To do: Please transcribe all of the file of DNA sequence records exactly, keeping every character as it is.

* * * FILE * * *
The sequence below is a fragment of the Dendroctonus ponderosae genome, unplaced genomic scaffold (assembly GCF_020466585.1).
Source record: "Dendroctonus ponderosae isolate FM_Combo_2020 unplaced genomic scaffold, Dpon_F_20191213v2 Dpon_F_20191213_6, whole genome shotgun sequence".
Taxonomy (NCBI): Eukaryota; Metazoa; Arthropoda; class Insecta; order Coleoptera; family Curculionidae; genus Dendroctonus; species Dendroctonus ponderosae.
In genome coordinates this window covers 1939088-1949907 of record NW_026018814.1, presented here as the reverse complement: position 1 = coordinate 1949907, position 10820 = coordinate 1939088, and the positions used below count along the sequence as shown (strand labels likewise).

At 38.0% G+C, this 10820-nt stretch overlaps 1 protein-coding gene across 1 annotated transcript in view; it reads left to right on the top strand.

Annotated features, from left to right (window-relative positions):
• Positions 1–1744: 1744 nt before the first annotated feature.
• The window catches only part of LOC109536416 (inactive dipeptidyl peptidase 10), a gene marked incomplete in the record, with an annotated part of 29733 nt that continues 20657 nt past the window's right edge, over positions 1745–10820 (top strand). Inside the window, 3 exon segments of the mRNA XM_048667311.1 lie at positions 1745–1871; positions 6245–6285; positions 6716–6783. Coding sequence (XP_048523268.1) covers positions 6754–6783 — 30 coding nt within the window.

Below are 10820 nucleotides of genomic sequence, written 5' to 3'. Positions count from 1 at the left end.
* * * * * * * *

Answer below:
The sequence below is a fragment of the Dendroctonus ponderosae genome, unplaced genomic scaffold (assembly GCF_020466585.1).
Source record: "Dendroctonus ponderosae isolate FM_Combo_2020 unplaced genomic scaffold, Dpon_F_20191213v2 Dpon_F_20191213_6, whole genome shotgun sequence".
Taxonomy (NCBI): Eukaryota; Metazoa; Arthropoda; class Insecta; order Coleoptera; family Curculionidae; genus Dendroctonus; species Dendroctonus ponderosae.
In genome coordinates this window covers 1939088-1949907 of record NW_026018814.1, presented here as the reverse complement: position 1 = coordinate 1949907, position 10820 = coordinate 1939088, and the positions used below count along the sequence as shown (strand labels likewise).

At 38.0% G+C, this 10820-nt stretch overlaps 1 protein-coding gene across 1 annotated transcript in view; it reads left to right on the top strand.

Annotated features, from left to right (window-relative positions):
• Positions 1–1744: 1744 nt before the first annotated feature.
• The window catches only part of LOC109536416 (inactive dipeptidyl peptidase 10), a gene marked incomplete in the record, with an annotated part of 29733 nt that continues 20657 nt past the window's right edge, over positions 1745–10820 (top strand). Inside the window, 3 exon segments of the mRNA XM_048667311.1 lie at positions 1745–1871; positions 6245–6285; positions 6716–6783. Coding sequence (XP_048523268.1) covers positions 6754–6783 — 30 coding nt within the window.

Below are 10820 nucleotides of genomic sequence, written 5' to 3'. Positions count from 1 at the left end.